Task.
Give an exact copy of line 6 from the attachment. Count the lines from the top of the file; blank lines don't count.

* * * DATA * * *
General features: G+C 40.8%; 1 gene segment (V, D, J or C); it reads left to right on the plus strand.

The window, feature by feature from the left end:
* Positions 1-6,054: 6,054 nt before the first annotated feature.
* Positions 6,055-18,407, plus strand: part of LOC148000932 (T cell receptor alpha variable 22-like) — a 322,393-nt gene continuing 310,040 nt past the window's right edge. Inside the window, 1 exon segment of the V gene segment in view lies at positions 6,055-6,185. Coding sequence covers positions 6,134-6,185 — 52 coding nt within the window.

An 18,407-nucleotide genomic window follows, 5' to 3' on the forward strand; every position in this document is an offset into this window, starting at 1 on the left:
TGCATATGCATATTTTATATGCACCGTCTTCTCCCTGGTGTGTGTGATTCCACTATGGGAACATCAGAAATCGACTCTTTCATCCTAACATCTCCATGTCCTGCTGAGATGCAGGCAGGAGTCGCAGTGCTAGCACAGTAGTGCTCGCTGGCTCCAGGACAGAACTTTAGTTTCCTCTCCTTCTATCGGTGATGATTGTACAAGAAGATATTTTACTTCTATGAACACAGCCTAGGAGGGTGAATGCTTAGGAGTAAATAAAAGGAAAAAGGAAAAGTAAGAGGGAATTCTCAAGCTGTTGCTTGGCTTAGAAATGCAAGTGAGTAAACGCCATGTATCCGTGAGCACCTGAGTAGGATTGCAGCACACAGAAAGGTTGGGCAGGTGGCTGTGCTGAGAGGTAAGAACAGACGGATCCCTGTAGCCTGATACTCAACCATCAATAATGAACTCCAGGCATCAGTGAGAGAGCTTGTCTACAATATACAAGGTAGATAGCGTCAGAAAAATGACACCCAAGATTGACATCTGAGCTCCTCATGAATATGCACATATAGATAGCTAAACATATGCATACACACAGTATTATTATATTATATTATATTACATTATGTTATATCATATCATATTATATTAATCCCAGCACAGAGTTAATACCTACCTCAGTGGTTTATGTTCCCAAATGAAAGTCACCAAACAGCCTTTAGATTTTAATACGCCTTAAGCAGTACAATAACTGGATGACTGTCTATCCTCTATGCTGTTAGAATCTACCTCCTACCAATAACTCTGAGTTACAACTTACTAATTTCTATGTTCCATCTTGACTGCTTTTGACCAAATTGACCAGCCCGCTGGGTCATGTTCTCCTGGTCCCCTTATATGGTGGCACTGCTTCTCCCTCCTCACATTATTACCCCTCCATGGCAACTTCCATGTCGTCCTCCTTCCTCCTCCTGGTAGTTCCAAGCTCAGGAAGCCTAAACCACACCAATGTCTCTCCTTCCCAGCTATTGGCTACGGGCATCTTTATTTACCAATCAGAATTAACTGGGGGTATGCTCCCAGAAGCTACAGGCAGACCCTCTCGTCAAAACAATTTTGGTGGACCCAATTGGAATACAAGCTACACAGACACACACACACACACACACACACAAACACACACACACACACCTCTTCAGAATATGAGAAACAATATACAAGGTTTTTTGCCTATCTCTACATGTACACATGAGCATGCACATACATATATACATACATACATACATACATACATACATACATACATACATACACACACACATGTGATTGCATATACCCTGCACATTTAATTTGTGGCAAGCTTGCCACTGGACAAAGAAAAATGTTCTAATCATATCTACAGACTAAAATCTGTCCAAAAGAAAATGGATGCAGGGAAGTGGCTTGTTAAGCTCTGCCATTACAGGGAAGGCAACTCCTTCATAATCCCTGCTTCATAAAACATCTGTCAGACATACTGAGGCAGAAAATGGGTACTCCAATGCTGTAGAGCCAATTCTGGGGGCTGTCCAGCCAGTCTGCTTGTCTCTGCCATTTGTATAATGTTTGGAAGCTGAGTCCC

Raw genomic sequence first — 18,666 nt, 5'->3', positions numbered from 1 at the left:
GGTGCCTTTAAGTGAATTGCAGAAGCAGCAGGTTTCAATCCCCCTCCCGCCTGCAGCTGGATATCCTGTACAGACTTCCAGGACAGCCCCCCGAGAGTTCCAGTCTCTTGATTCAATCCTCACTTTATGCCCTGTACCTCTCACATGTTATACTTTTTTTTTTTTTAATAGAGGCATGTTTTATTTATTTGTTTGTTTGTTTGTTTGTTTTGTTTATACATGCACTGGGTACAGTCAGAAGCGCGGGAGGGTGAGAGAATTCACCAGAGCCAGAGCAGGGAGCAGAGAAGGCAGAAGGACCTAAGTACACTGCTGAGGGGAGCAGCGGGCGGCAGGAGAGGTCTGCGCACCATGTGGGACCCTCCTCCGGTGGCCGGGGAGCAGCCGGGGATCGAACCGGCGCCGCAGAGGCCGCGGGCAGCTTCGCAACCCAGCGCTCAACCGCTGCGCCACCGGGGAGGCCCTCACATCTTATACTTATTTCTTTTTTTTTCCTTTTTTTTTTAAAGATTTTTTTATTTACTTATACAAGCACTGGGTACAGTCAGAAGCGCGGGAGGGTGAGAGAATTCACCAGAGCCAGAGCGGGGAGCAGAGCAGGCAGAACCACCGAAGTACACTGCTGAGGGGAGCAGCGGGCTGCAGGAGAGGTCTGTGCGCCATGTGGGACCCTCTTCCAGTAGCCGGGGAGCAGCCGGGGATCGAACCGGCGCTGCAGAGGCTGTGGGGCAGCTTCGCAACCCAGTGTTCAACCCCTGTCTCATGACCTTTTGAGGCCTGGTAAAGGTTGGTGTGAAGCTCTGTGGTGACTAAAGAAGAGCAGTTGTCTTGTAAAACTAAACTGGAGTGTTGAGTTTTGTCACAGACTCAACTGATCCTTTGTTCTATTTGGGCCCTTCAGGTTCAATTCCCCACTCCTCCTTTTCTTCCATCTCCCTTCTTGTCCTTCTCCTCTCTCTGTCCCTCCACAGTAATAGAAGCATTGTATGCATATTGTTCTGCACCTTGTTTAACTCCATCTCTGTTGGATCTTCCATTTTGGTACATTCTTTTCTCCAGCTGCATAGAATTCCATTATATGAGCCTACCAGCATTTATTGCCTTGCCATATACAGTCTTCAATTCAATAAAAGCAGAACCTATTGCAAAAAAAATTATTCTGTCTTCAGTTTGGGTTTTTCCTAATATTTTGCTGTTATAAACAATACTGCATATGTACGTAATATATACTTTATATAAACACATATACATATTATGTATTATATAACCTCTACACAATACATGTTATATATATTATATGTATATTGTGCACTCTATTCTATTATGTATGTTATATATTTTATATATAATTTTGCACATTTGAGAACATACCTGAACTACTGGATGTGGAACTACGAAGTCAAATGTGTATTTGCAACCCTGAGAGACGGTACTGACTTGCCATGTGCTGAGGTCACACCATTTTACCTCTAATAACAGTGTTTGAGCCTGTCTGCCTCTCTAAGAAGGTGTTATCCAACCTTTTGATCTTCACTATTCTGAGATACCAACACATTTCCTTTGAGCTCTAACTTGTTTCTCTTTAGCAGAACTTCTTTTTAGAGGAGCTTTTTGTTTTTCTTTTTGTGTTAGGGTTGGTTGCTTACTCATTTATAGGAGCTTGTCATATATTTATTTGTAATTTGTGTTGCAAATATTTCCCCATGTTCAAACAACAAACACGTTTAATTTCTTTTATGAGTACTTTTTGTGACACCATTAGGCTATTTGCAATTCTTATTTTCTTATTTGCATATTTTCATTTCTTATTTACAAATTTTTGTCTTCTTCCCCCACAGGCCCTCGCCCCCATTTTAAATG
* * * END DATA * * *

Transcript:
TGCATATGCATATTTTATATGCACCGTCTTCTCCCTGGTGTGTGTGATTCCACTATGGGAACATCAGAAATCGACTCTTTCATCCTAACATCTCCATGTCCTGCTGAGATGCAGGCAGGAGTCGCAGTGCTAGCACAGTAGTGCTCGCTGGCTCCAGGACAGAACTTTAGTTTCCTCTCCTTCTATCGGTGATGATTGTACAAGAAGATATTTTACTTCTATGAACACAGCCTAGGAGGGTGAATGCTTAGGAGTAAATAAAAGGAAAAAGGAAAAGTAAGAGGGAATTCTCAAGCTGTTGCTTGGCTTAGAAATGCAAGTGAGTAAACGCCATGTATCCGTGAGCACCTGAGTAGGATTGCAGCACACAGAAAGGTTGGGCAGGTGGCTGTGCTGAGAGGTAAGAACAGACGGATCCCTGTAGCCTGATACTCAACCATCAATAATGAACTCCAGGCATCAGTGAGAGAGCTTGTCTACAATATACAAGGTAGATAGCGTCAGAAAAATGACACCCAAGATTGACATCTGAGCTCCTCATGAATATGCACATATAGATAGCTAAACATATGCATACACACAGTATTATTATATTATATTATATTACATTATGTTATATCATATCATATTATATTAATCCCAGCACAGAGTTAATACCTACCTCAGTGGTTTATGTTCCCAAATGAAAGTCACCAAACAGCCTTTAGATTTTAATACGCCTTAAGCAGTACAATAACTGGATGACTGTCTATCCTCTATGCTGTTAGAATCTACCTCCTACCAATAACTCTGAGTTACAACTTACTAATTTCTATGTTCCATCTTGACTGCTTTTGACCAAATTGACCAGCCCGCTGGGTCATGTTCTCCTGGTCCCCTTATATGGTGGCACTGCTTCTCCCTCCTCACATTATTACCCCTCCATGGCAACTTCCATGTCGTCCTCCTTCCTCCTCCTGGTAGTTCCAAGCTCAGGAAGCCTAAACCACACCAATGTCTCTCCTTCCCAGCTATTGGCTACGGGCATCTTTATTTACCAATCAGAATTAACTGGGGGTATGCTCCCAGAAGCTACAGGCAGACCCTCTCGTCAAAACAATTTTGGTGGACCCAATTGGAATACAAGCTACACAGACACACACACACACACACACACACAAACACACACACACACACCTCTTCAGAATATGAGAAACAATATACAAGGTTTTTTGCCTATCTCTACATGTACACATGAGCATGCACATACATATATACATACATACATACATACATACATACATACATACATACATACACACACACATGTGATTGCATATACCCTGCACATTTAATTTGTGGCAAGCTTGCCACTGGACAAAGAAAAATGTTCTAATCATATCTACAGACTAAAATCTGTCCAAAAGAAAATGGATGCAGGGAAGTGGCTTGTTAAGCTCTGCCATTACAGGGAAGGCAACTCCTTCATAATCCCTGCTTCATAAAACATCTGTCAGACATACTGAGGCAGAAAATGGGTACTCCAATGCTGTAGAGCCAATTCTGGGGGCTGTCCAGCCAGTCTGCTTGTCTCTGCCATTTGTATAATGTTTGGAAGCTGAGTCCC